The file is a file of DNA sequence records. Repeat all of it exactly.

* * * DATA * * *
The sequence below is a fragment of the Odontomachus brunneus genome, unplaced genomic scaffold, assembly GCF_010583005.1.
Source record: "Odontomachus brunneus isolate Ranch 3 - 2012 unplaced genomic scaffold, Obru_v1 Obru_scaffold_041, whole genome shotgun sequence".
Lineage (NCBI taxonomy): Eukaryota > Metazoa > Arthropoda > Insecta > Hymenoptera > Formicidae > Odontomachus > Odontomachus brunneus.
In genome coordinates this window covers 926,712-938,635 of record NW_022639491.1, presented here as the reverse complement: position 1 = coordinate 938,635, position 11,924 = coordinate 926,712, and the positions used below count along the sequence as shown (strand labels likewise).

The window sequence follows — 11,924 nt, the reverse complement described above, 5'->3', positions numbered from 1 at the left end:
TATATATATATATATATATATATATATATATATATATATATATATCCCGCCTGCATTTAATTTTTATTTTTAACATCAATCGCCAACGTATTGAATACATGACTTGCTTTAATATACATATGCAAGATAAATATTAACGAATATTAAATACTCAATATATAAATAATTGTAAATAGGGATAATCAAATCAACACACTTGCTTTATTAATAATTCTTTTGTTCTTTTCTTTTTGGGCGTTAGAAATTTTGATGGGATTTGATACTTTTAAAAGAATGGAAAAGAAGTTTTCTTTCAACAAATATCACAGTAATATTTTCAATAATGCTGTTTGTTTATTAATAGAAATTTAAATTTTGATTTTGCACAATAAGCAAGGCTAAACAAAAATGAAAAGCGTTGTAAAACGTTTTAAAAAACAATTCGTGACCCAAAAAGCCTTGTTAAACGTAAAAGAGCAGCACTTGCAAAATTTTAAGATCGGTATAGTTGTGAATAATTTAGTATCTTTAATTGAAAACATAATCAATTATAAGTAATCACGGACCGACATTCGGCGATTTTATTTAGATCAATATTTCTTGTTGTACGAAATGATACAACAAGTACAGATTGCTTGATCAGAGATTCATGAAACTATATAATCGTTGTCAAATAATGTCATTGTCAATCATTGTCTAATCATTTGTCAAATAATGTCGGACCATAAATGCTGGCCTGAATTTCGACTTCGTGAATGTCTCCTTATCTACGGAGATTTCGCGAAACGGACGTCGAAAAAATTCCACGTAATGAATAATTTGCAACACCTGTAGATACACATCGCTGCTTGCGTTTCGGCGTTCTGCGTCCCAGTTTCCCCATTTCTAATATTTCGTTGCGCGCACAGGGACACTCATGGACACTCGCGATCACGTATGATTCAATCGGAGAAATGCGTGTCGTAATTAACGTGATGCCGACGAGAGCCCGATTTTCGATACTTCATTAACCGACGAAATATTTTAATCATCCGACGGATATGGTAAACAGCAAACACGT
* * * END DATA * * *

The sequence below is a fragment of the Odontomachus brunneus genome, unplaced genomic scaffold, assembly GCF_010583005.1.
Source record: "Odontomachus brunneus isolate Ranch 3 - 2012 unplaced genomic scaffold, Obru_v1 Obru_scaffold_041, whole genome shotgun sequence".
Lineage (NCBI taxonomy): Eukaryota > Metazoa > Arthropoda > Insecta > Hymenoptera > Formicidae > Odontomachus > Odontomachus brunneus.
In genome coordinates this window covers 926,712-938,635 of record NW_022639491.1, presented here as the reverse complement: position 1 = coordinate 938,635, position 11,924 = coordinate 926,712, and the positions used below count along the sequence as shown (strand labels likewise).

The window sequence follows — 11,924 nt, the reverse complement described above, 5'->3', positions numbered from 1 at the left end:
TATATATATATATATATATATATATATATATATATATATATATATCCCGCCTGCATTTAATTTTTATTTTTAACATCAATCGCCAACGTATTGAATACATGACTTGCTTTAATATACATATGCAAGATAAATATTAACGAATATTAAATACTCAATATATAAATAATTGTAAATAGGGATAATCAAATCAACACACTTGCTTTATTAATAATTCTTTTGTTCTTTTCTTTTTGGGCGTTAGAAATTTTGATGGGATTTGATACTTTTAAAAGAATGGAAAAGAAGTTTTCTTTCAACAAATATCACAGTAATATTTTCAATAATGCTGTTTGTTTATTAATAGAAATTTAAATTTTGATTTTGCACAATAAGCAAGGCTAAACAAAAATGAAAAGCGTTGTAAAACGTTTTAAAAAACAATTCGTGACCCAAAAAGCCTTGTTAAACGTAAAAGAGCAGCACTTGCAAAATTTTAAGATCGGTATAGTTGTGAATAATTTAGTATCTTTAATTGAAAACATAATCAATTATAAGTAATCACGGACCGACATTCGGCGATTTTATTTAGATCAATATTTCTTGTTGTACGAAATGATACAACAAGTACAGATTGCTTGATCAGAGATTCATGAAACTATATAATCGTTGTCAAATAATGTCATTGTCAATCATTGTCTAATCATTTGTCAAATAATGTCGGACCATAAATGCTGGCCTGAATTTCGACTTCGTGAATGTCTCCTTATCTACGGAGATTTCGCGAAACGGACGTCGAAAAAATTCCACGTAATGAATAATTTGCAACACCTGTAGATACACATCGCTGCTTGCGTTTCGGCGTTCTGCGTCCCAGTTTCCCCATTTCTAATATTTCGTTGCGCGCACAGGGACACTCATGGACACTCGCGATCACGTATGATTCAATCGGAGAAATGCGTGTCGTAATTAACGTGATGCCGACGAGAGCCCGATTTTCGATACTTCATTAACCGACGAAATATTTTAATCATCCGACGGATATGGTAAACAGCAAACACGT